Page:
Monday, August 11, 2008

Plum Island Monsters

When people like me [‘people like me?’] think of intense weirdness on the east coast, we typically think first of Miskatonic University and small town denizens devolving to worship of the elder gods of the Cthulhu Mythos. It’s great stuff, but more or less fictional stuff created by H.P. Lovecraft. Or, in a more contemporary mood, we think of the Montauk Project and the Philadelphia Experiment. That’s also great stuff, but it’s also more or less fictional, apparently being one of the government’s cover stories to hide advanced technology that grew out of studying very high voltage capacitors at shipyards during World War Two. [winks]

However, there are real, functioning bits of intense weirdness on the east coast.

I’ve already put up links to Cold Spring Harbor. [A James D. Watson Skinhead Thug Goodbye ] That place is still around. They’re still doing what they’ve always done.

And not too far away from Cold Spring Harbor is a place called Plum Island. Sometimes it’s called Lab 257.

If they weren’t making real monsters on Plum Island, would the Wonkette [!] be making jokes about mutant hybrid armies?

'Montauk Monster' Has Hamptons in a Tizzy

Thursday , July 31, 2008
By Paul Wagenseil, FOX News

What's brownish-purple, goes to the beach and stinks of rotting flesh?

New York's celebrity-obsessed Hamptons summer season got even sillier this week when a strange-looking, very dead creature washed up on a beach in Montauk at the far eastern end of New York's Long Island.

On Tuesday afternoon, a photo was posted on Gawker, the Big Apple's reigning gossip blog, which treated the Montauk monster with characteristic respect: "Good Luck With Your Hell Demons."

The animal looks like a bloated, hairless dog, except that it's got an eagle-like beak, a prominent brow ridge and a curiously elongated front paw.

Speculation immediately arose that it might be a hitherto unknown marine mammal, a sea turtle without its shell, an artful Photoshop creation or — cue the " X-Files" theme — an escaped experiment from the government animal-disease research facility on Plum Island, just offshore from Montauk.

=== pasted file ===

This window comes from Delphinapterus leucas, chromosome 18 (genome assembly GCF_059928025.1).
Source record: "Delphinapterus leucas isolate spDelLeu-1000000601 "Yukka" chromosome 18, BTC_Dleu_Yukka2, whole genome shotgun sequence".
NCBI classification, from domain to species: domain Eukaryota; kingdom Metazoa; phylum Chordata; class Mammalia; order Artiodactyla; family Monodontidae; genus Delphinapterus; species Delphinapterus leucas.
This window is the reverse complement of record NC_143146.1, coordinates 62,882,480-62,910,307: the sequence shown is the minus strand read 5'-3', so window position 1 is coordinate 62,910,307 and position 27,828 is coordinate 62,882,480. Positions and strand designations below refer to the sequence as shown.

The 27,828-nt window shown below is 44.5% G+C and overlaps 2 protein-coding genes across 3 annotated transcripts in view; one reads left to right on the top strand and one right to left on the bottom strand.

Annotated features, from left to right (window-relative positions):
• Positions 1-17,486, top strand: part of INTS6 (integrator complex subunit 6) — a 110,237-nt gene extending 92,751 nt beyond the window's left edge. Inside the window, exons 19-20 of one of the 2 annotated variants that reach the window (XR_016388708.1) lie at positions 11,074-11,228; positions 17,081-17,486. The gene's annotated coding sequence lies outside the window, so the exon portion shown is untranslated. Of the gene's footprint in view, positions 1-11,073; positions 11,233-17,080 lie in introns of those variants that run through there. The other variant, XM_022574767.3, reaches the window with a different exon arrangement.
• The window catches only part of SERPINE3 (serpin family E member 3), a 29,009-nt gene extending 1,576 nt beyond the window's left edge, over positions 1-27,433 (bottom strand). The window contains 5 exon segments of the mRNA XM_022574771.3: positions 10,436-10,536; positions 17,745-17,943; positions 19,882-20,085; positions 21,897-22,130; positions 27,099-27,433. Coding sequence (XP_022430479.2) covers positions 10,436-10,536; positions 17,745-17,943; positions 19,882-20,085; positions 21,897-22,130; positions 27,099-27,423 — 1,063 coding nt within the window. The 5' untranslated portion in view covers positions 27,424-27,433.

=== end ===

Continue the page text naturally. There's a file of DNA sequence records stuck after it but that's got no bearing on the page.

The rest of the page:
The animal's resting on sand in the photo, with no other indication of location or scale except for what appears to be a large fly on its back.

Gawker itself thought it had broken the case late on Tuesday, when it noted that the woman who'd e-mailed in the photo worked for a viral-marketing firm.

It all tied in neatly to "Cryptids Are Real," an upcoming Cartoon Network show about mysterious, scientifically undocumented animals such as Bigfoot, the Loch Ness Monster and the Chupacabra.

But the tipster, whom New York magazine identified as Los-Angeles based Alanna Navitski, denied that her efforts were part of any campaign.

She said she'd gotten the picture from her sister, who'd gotten it herself from a friend in New York who actually saw the darn thing.

"I saw the monster," said another witness, a waiter at a nearby restaurant, to New York magazine. "I just came walking down the beach and everyone was looking at it. No one knew what it was. It kind of looked like a dog, but it had this crazy-looking beak. I mean, I would freak out if something like that popped up next to me in the water."

Plum TV, a sort of upscale public-access network carried on Hamptons cable TV as well as in other tony summer resorts, promises an interview Friday with the original photographer as well as two other women who say they saw the animal. thinks one commenter on the Plum TV Web site may have figured it out.

The short beak-snout and long, flipper-like paw certainly don't belong to a dog, but they could easily belong to a young raccoon whose fur and nasal cartilage rotted away in the water. Check out images of raccoon skulls here and here, and this image of a raccoon's paw.

To complicate matters, no one seems to know exactly where the mysterious beastie is now.

It's no longer at the beach where it was supposedly found; then again, the sand it's resting on in the photo could be anywhere in the world.

"They say an old guy came and carted it away," Navitski told New York magazine. "He said, 'I'm going to mount it on my wall.'"

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